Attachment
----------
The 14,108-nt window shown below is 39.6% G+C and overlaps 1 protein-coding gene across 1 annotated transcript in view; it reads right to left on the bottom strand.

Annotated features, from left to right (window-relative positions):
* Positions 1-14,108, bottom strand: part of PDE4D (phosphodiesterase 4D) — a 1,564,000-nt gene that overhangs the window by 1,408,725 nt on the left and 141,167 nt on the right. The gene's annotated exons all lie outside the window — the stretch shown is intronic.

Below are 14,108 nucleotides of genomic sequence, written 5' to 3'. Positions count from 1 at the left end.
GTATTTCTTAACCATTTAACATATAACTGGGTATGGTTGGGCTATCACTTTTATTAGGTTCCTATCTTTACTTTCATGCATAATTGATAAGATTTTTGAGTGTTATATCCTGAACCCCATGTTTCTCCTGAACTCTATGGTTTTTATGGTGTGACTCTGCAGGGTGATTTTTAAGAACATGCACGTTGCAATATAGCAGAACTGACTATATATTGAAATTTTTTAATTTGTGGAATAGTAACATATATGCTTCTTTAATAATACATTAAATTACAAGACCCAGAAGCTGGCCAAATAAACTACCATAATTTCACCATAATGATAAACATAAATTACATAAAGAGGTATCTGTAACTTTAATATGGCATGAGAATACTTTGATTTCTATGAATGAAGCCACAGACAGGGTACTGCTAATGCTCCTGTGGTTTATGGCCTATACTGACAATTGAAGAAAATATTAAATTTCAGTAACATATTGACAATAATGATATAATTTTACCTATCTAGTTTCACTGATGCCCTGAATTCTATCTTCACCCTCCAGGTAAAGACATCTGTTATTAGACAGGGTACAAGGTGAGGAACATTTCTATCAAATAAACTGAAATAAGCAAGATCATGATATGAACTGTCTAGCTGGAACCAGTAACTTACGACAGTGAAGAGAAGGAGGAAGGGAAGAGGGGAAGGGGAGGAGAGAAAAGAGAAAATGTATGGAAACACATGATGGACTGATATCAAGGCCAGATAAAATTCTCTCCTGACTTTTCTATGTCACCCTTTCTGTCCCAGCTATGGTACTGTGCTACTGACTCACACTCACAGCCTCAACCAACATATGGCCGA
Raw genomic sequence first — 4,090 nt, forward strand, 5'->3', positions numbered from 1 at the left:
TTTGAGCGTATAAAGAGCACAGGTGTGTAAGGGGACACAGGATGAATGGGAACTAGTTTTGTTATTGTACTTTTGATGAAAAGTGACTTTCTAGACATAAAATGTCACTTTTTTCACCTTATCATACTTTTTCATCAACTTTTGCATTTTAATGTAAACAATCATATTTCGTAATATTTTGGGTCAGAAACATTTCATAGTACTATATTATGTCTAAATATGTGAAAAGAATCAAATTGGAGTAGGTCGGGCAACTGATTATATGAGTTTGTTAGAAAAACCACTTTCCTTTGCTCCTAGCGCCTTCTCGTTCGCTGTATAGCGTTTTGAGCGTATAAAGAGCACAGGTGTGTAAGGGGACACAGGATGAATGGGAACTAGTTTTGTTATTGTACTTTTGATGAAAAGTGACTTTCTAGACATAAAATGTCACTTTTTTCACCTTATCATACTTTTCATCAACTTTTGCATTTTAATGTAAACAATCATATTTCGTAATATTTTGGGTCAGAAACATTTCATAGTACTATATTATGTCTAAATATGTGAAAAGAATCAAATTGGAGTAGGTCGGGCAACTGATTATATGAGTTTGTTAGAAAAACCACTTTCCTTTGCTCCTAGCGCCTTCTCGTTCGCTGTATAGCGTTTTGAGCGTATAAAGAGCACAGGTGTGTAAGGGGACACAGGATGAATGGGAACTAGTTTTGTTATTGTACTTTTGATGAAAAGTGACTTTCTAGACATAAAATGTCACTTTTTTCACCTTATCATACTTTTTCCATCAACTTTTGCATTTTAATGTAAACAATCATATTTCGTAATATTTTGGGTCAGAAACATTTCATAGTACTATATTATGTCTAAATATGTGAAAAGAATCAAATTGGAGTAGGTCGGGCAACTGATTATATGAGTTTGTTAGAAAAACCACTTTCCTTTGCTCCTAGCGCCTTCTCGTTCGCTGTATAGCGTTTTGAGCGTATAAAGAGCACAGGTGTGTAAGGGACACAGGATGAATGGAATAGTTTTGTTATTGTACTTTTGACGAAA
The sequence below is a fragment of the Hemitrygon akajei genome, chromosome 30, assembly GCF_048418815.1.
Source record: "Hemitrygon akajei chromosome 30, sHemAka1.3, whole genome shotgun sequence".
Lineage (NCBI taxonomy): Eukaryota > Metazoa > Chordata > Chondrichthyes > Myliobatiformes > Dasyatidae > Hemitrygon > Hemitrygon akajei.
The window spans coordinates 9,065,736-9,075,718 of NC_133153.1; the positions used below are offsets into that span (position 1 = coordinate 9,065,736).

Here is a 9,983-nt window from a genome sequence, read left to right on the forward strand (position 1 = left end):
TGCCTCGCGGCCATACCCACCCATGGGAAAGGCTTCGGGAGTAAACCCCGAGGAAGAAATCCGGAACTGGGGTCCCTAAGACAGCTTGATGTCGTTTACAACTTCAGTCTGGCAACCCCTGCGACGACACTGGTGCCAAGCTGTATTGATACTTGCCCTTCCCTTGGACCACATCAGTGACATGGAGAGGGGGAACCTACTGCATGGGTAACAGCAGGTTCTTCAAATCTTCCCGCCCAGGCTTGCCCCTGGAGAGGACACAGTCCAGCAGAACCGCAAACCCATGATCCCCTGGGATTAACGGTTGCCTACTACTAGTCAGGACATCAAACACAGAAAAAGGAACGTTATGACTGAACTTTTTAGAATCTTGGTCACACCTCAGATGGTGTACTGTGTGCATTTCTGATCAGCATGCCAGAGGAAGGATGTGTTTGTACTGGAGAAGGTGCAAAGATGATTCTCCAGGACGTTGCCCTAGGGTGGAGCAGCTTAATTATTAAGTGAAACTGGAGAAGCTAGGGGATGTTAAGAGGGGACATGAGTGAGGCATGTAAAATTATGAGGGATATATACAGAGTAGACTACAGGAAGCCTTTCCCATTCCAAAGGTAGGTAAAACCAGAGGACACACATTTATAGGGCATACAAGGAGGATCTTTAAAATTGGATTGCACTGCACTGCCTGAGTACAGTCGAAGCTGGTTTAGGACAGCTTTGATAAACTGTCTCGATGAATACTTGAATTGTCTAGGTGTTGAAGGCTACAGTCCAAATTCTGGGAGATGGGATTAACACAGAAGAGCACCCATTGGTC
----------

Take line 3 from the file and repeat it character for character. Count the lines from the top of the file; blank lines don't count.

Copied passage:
* Positions 1-14,108, bottom strand: part of PDE4D (phosphodiesterase 4D) — a 1,564,000-nt gene that overhangs the window by 1,408,725 nt on the left and 141,167 nt on the right. The gene's annotated exons all lie outside the window — the stretch shown is intronic.